Just in: Youtube is taking down all Danish music

Just in: Youtube is taking down all Danish music


norman lebrecht

July 31, 2020

When Google/Youtube told the Danish rights agency that it was cutting royalty payments by 75 percent, the Danes refused a new deal.

As a consequence, Google is today taking down every copyright-protected Danish composer from its platform.

Who’s next?

Report here.



  • Karl says:

    Is SD becoming a bastion of right wing media? The wokesters have been praising deplatforming and ridiculing those who oppose it. Washington Post article:

    “How deplatforming became a rallying cry for right-wing media stars”

  • Tamino says:

    Fascism in a 21st century fashion. Resist Google.

  • Paul Dawson says:

    My prime interest in Danish music is the great Carl Nielsen. Is he copyright-protected?

  • SVM says:

    Good for the Danes. I wish PRS would stand up for us in the same way.

  • We privatize your value says:

    As of this writing, the symphonies by Per Nørgård are still on Youtube. Recommended, especially the Fourth!


    • SVM says:

      If the recording does not correspond to a commercial album, it is probable that nobody is getting royalties, because Youtube’s flawed “ContentID” system is reliant either on automated matches to commercial albums or on rightsholders flagging infringement. Such a model may cover people uploading personal copies of commercial albums (which is illegal, by the way), but it is hopeless when it comes to classical music, where a lot of recordings are made without ever being issued as a commercial album. As far as I can tell, there is no mechanism for a person uploading something to Youtube to declare the copyrights and assist in their fair and correct allocation.

    • SVM says:

      Postscript: when nobody is getting royalties from a Youtube video, Google is not obliged to share the (significant) advertising revenue from that video. So, I suppose we should not be surprised that Youtube cannot be bothered to help ensure royalties are allocated correctly, because they stand to gain money when royalties are not allocated (provided a rightsholder does not complain). What makes me so angry about Youtube’s /modus operandi/ is that there is not even a mechanism for uploaders and third parties to help identify rightsholders.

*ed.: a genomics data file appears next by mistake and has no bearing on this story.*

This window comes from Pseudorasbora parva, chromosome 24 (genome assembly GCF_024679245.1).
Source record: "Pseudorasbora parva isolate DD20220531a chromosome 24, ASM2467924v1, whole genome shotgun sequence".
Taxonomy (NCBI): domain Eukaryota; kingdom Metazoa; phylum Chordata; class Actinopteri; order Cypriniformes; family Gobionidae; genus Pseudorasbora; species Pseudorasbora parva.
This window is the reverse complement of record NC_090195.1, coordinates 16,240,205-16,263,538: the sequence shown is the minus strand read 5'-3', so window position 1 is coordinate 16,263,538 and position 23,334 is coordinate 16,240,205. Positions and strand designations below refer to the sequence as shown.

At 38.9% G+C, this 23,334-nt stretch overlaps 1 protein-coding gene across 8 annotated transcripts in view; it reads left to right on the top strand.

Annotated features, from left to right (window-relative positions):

• fred says:

    well, the Danes are right youtube killed the recording industry and literrally thousands and thousands of copyright recordings float around the channel. It’s a great tool but it has become a wilderness. Why would one buy a cd of callas or del monaco when all of their commercial recordings are available for free (admittedly not in the bes t of sound)…go figure. youtube is the wild-west and urgently needs re-thinking its policy

  • PHF says:

    Who cares about Danish music or any classical music at all? People who creates music never get any money from copyright, just editors and agencies get all the money. Any pop super star gets much more money in US than all classical music income. Google doesn’t care and danish have their right to refuse, but they won’t get a better proposition and neither will have any other platform to show their “work”. Anyway, too bad things are like that, real music is the weak part of the business… actually is no business at all.

  • david hilton says:

    As related, this story doesn’t quite make sense. KODA, the Danish performing rights agency, does not just represent Danish authors/composers. It represents the rights of ALL composers, regardless of their nationality, whose music is streamed to customers in Denmark. As the article notes, this is a practice standarised across Europe through reciprocal arrangements authorised by the recent EU Copyright Directive. So it is highly unlikely that Google would go to the trouble of isolating Danish composers simply to make some kind of symbolic gesture, while continuing to pay full contractual royalties in the far more common situations when Google is responsible to pay KODA for performances of American, French, British, and other repertoire for which they act as the agent collecting royalties in Denmark.

  • Dan says:

    There is an ongoing discussion in different forums whether the videos can be viewed with a VPN. Right now I am watching Barbara Hannigan singing Abrahamsen, so it’s not true about every Danish composer. And I don’t think YT is deleting them, just blackmailing KODA (the agency) into submission.

  • Sue Sonata Form says:

    Who’s next? This is the standard behaviour of the tech giants who routinely air-brush anybody whose politics doesn’t accord with theirs. Where’s the surprise? If they can do it to the US President they’re coming after YOU.

    Just what we all need; more ‘Pravda truths’.

  • Rich Patina says:

    So, their royalties are finnished?